Learn more about SisterFund, its membership and grant program by visiting www.sisterfundrva.org or call The Community Foundation at (804) 330-7400.
(RICHMOND, VA) – The Community Foundation and the R.E.B. Foundation recognize 30 outstanding public school teachers selected as finalists for the 2017 R.E.B. Awards for Teaching Excellence. Considered among the best in their field, these exceptional instructors demonstrate a sincere passion for teaching while also serving as mentors, coaches and champions for their students. Selected from 112 nominations submitted by students, parents and colleagues, 16 winners and 14 finalists will receive cash grants totaling $180,800.
The R.E.B. Awards provide opportunities for area public school teachers to continue their own love of learning as they pursue adventures of a lifetime. For Minh Jergens, an 6th grade history teacher at Bailey Bridge Middle School in Chesterfield, an R.E.B. Award of $10,000 will allow her to return to her home country of Vietnam, which she left to come to the United States with her father at the age of 9. While there, she will visit war sites to deepen her understanding of this chapter of American history that affected millions of lives, including her own.
Christine Muse, the lead teacher at Richmond Career Education and Employment Academy, is driven to expose her students with significant cognitive disabilities to activities and experiences that will help prepare them for fully independent lives beyond the classroom. With her award of $9,500, Christine will research entrepreneurial opportunities for her students by visiting a business that employs individuals with intellectual disabilities in North Carolina, traveling to Grenada to explore an emerging program of the Grenada Downs Syndrome Association, and attending the 2018 World Downs Syndrome Congress in Glasgow, Scotland.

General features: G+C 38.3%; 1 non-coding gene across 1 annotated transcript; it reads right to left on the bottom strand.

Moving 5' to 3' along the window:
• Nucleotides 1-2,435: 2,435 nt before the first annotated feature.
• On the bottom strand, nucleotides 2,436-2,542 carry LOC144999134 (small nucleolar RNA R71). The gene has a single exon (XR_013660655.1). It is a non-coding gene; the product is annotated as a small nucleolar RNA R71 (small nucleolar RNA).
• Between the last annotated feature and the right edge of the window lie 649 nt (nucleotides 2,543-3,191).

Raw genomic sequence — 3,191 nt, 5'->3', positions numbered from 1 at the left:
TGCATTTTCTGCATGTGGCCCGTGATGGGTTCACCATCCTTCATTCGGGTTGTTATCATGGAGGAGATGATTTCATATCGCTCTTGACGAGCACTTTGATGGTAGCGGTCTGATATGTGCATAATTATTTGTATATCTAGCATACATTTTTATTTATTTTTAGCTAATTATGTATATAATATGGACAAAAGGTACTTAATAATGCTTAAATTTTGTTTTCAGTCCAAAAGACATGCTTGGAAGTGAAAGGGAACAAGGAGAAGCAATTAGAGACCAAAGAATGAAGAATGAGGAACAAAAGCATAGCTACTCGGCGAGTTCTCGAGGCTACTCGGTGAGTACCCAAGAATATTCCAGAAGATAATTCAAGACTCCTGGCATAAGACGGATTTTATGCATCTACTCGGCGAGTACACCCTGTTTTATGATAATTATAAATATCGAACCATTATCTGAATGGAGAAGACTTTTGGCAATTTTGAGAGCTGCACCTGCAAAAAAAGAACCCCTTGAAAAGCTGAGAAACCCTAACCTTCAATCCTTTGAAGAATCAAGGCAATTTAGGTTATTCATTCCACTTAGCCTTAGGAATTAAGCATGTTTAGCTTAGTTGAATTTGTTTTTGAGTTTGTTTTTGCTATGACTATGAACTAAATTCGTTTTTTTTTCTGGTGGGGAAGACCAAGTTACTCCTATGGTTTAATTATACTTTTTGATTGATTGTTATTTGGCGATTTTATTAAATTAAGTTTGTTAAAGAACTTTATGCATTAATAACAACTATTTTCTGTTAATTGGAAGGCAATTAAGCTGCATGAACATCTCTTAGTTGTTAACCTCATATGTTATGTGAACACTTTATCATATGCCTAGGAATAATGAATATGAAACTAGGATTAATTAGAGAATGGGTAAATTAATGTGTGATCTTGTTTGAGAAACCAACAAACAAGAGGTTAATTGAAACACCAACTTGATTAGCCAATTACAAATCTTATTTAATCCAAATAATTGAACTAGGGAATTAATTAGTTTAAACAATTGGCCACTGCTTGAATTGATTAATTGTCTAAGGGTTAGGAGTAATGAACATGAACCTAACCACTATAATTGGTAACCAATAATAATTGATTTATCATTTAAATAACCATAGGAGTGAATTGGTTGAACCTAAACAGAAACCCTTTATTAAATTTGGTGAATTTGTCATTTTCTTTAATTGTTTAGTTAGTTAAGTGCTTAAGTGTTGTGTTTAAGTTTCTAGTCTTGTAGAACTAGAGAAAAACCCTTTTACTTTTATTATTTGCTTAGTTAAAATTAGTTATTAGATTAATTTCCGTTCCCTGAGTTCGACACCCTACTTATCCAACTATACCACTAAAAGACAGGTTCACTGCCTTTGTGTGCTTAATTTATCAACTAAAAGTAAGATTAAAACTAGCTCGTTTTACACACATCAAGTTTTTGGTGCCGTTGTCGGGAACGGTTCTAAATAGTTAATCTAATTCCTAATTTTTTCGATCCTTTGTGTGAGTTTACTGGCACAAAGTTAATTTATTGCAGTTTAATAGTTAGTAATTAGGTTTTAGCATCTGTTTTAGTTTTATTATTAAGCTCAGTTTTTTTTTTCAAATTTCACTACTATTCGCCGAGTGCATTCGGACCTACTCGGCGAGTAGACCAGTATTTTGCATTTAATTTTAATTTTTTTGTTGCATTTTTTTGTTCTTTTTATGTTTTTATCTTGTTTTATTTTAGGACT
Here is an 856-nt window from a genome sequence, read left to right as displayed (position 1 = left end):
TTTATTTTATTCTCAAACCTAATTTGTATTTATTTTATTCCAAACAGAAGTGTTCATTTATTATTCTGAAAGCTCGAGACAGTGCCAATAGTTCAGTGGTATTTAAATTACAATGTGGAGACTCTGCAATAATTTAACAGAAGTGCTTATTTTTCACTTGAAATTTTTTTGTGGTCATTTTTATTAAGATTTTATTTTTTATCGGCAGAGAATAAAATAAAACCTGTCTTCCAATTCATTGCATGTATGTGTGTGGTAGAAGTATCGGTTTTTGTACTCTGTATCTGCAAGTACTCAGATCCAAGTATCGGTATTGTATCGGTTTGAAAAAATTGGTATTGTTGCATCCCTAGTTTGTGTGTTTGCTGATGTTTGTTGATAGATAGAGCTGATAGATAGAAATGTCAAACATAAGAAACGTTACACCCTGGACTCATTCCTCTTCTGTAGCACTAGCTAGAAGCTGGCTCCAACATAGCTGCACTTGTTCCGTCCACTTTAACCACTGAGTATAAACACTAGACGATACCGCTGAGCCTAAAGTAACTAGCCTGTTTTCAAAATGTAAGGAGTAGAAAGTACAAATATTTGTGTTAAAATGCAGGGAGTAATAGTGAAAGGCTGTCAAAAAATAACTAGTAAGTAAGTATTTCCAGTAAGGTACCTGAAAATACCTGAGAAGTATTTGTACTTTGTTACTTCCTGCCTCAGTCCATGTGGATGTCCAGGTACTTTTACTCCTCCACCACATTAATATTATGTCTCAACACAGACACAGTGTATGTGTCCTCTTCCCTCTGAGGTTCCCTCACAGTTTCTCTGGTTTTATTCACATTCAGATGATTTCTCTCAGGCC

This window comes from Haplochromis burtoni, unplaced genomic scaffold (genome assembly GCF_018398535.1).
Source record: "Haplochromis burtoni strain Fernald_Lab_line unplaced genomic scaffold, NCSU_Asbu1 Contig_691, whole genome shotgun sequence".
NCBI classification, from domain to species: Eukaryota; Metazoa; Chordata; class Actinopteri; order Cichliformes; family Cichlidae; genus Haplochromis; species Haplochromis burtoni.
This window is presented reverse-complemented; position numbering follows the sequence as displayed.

Connected by a desire to make their lessons relevant, all the 2017 awardees will have a chance to collect real-life experiences, stories and artifacts to refuel their passion for teaching and enhance their ability to bring subject matter to life for their students.